“We are especially pleased with the increase in funding for the Agriculture Research Service to conduct pre-harvest control of aflatoxin research (funded at $838,237, an increase from $742,500, the FY 2006 funding level).”
Kelley said the NCGA was also gratified by the support corn growers and other producers showed for the Market Access Program, which was funded at $200 million in the fiscal 2007 agricultural appropriations bill.
“The outcome of this vote reflects the hard work from everyone involved in agriculture to educate their representatives as to how MAP helps create export opportunities overseas and jobs here at home for American agriculture,” Kelley said.
The FY 2007 agriculture spending bill does provide 7 percent less funding to conservation programs. The House rejected an amendment offered by Rep. Gil Gutknecht, R-Minn., to restore acreage in the wetlands reserve program to the maximum 250,000 acres authorized by the 2002 farm bill. But it restored $40 million to the Environmental Quality Incentives Program.
NCGA’s other funding priorities in the agriculture appropriations bill included the APHIS Biotechnology Regulatory Service, funded at $11.343 million; the Foreign Market Development Program, funded at $34.5 million; National Research Initiative, funded at $190 million; and the Value-Added Product Market Development Grant Program, funded at $28 million.
The House also defeated an amendment offered by Reps. Earl Blumenauer, D-Ore., and Jeff Flake, R-Ariz., to reduce the loan rates for the sugar program. The cuts would have cost sugar producers about $165 million, according to the American Sugar Alliance.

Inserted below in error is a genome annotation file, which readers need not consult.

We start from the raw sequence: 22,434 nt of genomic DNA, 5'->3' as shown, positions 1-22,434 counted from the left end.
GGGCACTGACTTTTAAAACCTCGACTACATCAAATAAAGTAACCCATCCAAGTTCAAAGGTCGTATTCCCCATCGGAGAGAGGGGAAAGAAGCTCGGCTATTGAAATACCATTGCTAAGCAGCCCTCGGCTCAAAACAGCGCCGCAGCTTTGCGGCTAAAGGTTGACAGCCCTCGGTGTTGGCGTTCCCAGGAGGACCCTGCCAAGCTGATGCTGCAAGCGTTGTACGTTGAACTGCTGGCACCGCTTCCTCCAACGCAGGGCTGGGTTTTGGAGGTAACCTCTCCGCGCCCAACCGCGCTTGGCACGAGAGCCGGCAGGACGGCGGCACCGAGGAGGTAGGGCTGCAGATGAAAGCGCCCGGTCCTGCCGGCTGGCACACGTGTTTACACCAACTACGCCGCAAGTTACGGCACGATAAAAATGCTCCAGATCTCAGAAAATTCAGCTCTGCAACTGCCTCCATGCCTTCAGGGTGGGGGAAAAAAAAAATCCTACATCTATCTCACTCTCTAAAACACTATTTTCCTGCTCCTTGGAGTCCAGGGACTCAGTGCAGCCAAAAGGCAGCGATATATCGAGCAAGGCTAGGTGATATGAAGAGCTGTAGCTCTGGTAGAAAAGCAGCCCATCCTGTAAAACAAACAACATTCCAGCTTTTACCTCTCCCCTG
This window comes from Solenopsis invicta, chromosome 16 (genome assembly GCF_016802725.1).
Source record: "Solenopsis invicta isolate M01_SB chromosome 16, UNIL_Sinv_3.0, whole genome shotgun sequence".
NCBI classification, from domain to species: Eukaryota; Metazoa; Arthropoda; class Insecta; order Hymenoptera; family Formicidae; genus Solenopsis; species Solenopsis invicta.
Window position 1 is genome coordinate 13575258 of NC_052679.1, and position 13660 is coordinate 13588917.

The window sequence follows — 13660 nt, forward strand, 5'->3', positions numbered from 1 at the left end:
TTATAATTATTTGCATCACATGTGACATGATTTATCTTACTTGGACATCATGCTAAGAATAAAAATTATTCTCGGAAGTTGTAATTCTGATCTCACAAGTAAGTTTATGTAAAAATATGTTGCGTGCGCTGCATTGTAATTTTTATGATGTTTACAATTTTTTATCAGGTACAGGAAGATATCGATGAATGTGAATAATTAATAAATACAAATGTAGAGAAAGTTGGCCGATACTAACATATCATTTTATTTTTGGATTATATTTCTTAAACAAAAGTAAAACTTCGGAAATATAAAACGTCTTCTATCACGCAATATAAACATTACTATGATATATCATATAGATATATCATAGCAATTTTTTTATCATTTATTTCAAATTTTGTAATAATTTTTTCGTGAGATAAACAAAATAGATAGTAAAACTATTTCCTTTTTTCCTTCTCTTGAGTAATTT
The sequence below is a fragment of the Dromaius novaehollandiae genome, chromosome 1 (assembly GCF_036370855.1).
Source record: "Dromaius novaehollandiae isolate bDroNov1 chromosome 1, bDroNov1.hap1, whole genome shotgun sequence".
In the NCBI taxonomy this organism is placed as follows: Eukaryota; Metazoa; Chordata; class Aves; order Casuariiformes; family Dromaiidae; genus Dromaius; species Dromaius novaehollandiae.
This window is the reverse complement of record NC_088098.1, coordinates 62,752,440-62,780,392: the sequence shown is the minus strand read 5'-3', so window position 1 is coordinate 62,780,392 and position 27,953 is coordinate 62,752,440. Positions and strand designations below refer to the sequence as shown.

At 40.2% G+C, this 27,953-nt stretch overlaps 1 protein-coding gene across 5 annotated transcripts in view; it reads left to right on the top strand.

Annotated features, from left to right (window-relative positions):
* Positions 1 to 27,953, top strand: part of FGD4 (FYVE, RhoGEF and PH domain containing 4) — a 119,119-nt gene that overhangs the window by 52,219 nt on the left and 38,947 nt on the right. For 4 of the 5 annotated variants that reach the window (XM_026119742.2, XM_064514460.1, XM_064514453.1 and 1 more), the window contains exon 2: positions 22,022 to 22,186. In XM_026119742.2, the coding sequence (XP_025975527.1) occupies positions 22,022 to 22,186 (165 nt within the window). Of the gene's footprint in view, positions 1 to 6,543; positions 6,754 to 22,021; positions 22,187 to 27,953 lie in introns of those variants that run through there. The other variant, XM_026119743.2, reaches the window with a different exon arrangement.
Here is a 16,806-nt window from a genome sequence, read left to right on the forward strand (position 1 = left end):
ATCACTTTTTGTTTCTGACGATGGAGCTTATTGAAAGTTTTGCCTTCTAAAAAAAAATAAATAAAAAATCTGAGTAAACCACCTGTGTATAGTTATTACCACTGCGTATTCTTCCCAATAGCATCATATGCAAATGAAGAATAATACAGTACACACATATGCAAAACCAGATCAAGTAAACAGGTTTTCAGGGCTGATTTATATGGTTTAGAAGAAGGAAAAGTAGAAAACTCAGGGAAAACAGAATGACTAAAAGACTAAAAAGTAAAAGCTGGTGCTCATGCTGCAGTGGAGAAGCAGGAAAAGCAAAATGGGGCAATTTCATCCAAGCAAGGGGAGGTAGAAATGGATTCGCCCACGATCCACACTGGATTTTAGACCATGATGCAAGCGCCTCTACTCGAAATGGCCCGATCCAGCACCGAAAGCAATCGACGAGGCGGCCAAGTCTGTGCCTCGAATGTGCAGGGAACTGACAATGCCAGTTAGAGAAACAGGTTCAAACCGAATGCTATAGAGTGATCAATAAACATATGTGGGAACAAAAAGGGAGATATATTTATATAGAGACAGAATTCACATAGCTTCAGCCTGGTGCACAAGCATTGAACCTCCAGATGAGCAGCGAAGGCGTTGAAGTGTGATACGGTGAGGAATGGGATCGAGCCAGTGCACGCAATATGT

Opponents claim the sugar program, which operates at no cost to the government, drives up sugar prices above what they would be if prices reflected the world market. But a study by LMC International says the average U.S. sugar price of 43 cents per pound is 13 cents a pound lower than the average for other developed countries of 56 cents per pound.
Dairy industry representatives, meanwhile, were upset that the Milk Income Loss Contract program’s expiration date was not extended to coincide with that of the 2002 farm bill.
The House Appropriations Committee passed an amendment offered by Rep. David Obey, D-Wis., that would have extended the MILC program from its current expiration date of Aug. 31, 2007 to Sept. 30, 2007, the day the funding runs out for the 2007 farm bill.
But House Agriculture Committee Chairman Bob Goodlatte, R-Va., raised a procedural objection to including an extension for the MILC program and for a handling and storage fees program for peanuts, scheduled to expire at the end of the current year, in the House bill.
“Not closing the MILC gap places dairy producers on an un-level playing field heading into the next farm bill,” said Tom Buis, president of the National Farmers Union. “NFU will work with the Senate to ensure the MILC gap is closed and calls on the House Agriculture Committee to ensure dairy producers are not left behind in the next farm bill.”